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Inaugural Parade Begins At The Pentagon, Moves To D.C.


It's MORNING EDITION, from NPR News. I'm Steve Inskeep.


And I'm Renee Montagne. One of the liveliest parts of today's events dates back to the very first Inauguration, and that would be the inaugural parade. After George Washington took his oath of office, he was joined by a procession made up of local militias as he made his way from Mount Vernon to New York City. Today, the parade is a colorful blend of marching bands, floats and different organizations led by ceremonial military regiments.

NPR's Neda Ulaby has just made her way to the parade staging ground. Good morning.

NEDA ULABY, BYLINE: Good morning

MONTAGNE: So, we've been talking to some of our other colleagues this morning, and I gather just getting in place has been difficult for everybody, what, with road closures and security. What about you?

ULABY: You know, it's actually been fairly smooth. I'm very, very happy to report people are in a good mood out here in the Pentagon parking lot. It's a beautiful morning. The sun's coming up. We're gazing out over a vast expanse of asphalt and a flotilla of white buses, where we are watching people loading up and heading towards the Mall.

MONTAGNE: Yeah, so you are starting there at the Pentagon, but, of course, soon enough, it'll be right here in Washington, D.C. There must be - these guys must have got a really early start.

ULABY: You know, the excitement here is not palpable. I think that that is an accurate description. People here are very tired. They are a bunch of people here from places as - well, you know, Hawaii, from Illinois, from Kansas, and, you know, it's a little sluggish. I think people are conserving their energy, because it is going to be a huge parade out there on the Mall.

MONTAGNE: Oh, yeah.

ULABY: Eight official floats, 60 groups, marching bands, mounted units. There are going to be almost 9,000 people marching in this parade, and almost 200 animals.

MONTAGNE: And they'll get their energy back for sure, but who is in the first wave? I mean, what will we first be seeing as it sort of approaches?

ULABY: Well, we're starting off with a bunch of military folks, as you can imagine. There's the presidential escort, U.S. Army staff, U.S. Army field band. And then the National Guard is going to be marching. We've got a bunch of representation from Hawaii, as you can imagine, the Hawaii home state float, the Illinois home state float. There's a - one of my favorites is a vintage World War II ambulance project from Connecticut.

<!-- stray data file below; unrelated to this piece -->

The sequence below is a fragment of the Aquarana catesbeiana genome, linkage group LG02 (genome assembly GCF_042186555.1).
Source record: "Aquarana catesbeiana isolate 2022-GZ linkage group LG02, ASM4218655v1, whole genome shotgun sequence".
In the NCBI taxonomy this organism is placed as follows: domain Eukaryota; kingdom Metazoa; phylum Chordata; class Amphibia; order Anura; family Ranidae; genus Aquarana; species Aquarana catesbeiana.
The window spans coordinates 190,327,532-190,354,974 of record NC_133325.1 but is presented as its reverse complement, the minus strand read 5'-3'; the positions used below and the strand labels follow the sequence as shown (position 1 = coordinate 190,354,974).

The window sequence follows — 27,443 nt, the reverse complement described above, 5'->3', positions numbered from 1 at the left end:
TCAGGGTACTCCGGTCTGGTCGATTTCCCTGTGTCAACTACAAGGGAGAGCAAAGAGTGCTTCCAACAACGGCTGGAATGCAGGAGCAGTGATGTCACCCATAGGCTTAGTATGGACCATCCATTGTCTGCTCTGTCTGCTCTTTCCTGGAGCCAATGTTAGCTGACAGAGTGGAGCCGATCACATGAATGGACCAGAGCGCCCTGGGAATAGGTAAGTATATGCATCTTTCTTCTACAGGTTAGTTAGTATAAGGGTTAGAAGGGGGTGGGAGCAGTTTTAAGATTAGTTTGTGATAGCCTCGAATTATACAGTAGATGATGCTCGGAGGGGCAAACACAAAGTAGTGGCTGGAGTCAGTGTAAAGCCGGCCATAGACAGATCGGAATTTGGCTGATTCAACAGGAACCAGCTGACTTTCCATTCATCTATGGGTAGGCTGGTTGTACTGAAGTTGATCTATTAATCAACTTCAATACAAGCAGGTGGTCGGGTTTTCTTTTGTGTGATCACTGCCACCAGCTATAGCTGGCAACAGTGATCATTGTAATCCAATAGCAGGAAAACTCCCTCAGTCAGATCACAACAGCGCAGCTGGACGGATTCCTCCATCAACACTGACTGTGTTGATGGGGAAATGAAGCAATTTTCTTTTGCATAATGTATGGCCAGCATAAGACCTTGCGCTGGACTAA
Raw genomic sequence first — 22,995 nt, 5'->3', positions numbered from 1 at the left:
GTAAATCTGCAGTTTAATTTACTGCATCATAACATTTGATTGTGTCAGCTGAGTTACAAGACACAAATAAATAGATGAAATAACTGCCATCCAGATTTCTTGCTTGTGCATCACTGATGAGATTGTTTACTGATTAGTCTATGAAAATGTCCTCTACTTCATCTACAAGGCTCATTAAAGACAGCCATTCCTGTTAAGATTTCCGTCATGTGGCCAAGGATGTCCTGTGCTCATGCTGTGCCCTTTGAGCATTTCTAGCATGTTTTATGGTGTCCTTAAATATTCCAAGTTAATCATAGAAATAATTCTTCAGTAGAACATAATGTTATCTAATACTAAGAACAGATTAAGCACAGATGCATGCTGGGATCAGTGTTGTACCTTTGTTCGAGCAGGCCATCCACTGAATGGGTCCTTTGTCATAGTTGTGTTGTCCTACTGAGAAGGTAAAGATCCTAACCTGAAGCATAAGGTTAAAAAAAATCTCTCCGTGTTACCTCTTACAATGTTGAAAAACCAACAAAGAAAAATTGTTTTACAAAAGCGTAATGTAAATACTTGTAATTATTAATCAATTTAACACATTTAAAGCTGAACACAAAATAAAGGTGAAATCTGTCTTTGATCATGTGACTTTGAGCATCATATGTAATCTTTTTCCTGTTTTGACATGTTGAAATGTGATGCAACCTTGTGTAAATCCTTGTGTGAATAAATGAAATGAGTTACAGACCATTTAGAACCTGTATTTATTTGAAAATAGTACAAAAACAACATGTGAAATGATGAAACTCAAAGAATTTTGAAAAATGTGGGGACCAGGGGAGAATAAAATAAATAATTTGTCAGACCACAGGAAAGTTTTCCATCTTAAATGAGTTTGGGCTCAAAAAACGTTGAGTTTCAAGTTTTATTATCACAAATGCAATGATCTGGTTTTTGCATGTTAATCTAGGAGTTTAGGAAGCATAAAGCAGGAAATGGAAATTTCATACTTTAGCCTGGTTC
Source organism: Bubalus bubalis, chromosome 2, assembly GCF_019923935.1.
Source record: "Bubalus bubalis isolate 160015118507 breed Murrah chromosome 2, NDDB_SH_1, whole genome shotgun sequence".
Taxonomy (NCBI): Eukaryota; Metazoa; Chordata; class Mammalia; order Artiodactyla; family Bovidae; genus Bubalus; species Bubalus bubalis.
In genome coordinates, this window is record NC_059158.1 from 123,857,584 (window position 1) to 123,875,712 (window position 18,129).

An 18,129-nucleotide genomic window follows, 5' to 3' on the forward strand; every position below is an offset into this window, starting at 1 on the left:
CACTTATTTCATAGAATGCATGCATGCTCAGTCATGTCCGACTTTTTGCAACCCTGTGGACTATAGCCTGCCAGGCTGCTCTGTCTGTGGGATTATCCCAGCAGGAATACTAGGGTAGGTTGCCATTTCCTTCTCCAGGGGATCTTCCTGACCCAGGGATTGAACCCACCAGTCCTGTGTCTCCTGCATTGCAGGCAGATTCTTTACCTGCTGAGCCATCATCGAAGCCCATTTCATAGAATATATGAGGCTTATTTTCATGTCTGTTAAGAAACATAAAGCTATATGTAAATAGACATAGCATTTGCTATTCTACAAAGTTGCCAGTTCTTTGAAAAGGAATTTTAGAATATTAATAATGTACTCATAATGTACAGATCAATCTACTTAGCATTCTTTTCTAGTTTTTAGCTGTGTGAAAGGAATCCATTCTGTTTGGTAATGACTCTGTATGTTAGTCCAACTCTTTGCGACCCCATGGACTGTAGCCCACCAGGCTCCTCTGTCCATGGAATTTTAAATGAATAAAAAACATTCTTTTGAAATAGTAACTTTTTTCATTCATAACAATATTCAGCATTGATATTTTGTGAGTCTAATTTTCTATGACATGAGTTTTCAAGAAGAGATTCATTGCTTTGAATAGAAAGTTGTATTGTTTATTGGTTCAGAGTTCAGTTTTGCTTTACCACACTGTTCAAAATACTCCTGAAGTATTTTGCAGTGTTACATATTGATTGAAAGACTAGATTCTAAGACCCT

We've got people from Kansas, the KU trumpet ensemble. Then some people from other parts of the country: we've got the Gullah/Geechee Cultural Heritage Corridor group commission from South Carolina, the Miami University marching band. And we've got a drill-and-drum corps from Iowa. And maybe that's a thank-you for the primaries. I don't know.

MONTAGNE: And remind us of when the parade starts and what its route is, because I think that's a bit interesting.

ULABY: Oh, yeah. Well, it starts at 2:30, and it's going to wind its way up, you know, pretty much through the Mall, the parade. You know, one of the funny things that's different from this Inauguration and the last is right now, everyone has apps. And we've got several different military people showing us, you know, the very complicated Air Force-designed app where you can see there's access points for pedestrians, and all of this information.

And everyone's got their apps, you know, so completely fired up and ready to go. And I think it's actually going to make the Inauguration parade much smoother than it has been in the past.

MONTAGNE: Neda, thanks. We'll be talking to you later. NPR's Neda Ulaby at the Inauguration parade staging ground. Transcript provided by NPR, Copyright NPR.

Renee Montagne, one of the best-known names in public radio, is a special correspondent and host for NPR News.
Neda Ulaby reports on arts, entertainment, and cultural trends for NPR's Arts Desk.
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